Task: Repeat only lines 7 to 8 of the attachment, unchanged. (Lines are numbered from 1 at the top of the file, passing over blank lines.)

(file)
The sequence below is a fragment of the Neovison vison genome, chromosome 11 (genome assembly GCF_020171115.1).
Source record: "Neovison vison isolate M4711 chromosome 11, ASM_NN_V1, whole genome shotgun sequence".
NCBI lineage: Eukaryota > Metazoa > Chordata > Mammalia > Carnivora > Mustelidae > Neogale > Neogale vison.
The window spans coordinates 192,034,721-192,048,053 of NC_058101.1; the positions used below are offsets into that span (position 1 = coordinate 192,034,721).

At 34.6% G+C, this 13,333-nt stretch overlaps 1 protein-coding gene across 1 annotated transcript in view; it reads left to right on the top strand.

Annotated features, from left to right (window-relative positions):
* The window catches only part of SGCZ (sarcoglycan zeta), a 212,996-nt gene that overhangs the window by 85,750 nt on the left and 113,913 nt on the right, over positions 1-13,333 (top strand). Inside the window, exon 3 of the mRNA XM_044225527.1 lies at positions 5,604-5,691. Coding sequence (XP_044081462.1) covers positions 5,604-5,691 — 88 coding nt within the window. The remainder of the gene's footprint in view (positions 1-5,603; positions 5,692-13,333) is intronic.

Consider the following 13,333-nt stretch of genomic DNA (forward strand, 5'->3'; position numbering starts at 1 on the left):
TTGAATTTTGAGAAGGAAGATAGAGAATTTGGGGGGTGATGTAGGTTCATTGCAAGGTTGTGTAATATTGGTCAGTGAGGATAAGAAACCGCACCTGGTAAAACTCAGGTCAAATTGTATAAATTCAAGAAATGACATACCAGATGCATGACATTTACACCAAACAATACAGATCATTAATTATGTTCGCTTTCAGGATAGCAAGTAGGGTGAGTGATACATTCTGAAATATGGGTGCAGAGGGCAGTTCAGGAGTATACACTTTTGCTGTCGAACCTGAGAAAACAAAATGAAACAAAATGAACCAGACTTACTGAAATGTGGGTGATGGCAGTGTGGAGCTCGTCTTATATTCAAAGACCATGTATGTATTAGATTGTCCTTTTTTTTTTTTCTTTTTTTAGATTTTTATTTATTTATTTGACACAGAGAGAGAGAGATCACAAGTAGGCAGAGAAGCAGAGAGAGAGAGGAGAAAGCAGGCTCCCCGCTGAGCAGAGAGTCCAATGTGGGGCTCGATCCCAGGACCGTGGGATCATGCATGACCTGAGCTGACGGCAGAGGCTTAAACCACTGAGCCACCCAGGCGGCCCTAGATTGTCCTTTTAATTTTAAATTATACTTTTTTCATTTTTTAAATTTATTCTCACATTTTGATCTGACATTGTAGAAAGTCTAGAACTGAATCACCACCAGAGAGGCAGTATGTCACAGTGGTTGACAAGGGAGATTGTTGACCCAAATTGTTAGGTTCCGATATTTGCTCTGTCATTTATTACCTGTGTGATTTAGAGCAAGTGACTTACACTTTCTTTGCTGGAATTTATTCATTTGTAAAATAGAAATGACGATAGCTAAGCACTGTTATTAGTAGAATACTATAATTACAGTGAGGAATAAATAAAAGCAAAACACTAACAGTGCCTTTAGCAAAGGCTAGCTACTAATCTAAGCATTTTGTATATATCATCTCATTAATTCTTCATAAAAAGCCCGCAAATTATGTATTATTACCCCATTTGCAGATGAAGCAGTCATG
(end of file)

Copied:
* The window catches only part of SGCZ (sarcoglycan zeta), a 212,996-nt gene that overhangs the window by 85,750 nt on the left and 113,913 nt on the right, over positions 1-13,333 (top strand). Inside the window, exon 3 of the mRNA XM_044225527.1 lies at positions 5,604-5,691. Coding sequence (XP_044081462.1) covers positions 5,604-5,691 — 88 coding nt within the window. The remainder of the gene's footprint in view (positions 1-5,603; positions 5,692-13,333) is intronic.

Consider the following 13,333-nt stretch of genomic DNA (forward strand, 5'->3'; position numbering starts at 1 on the left):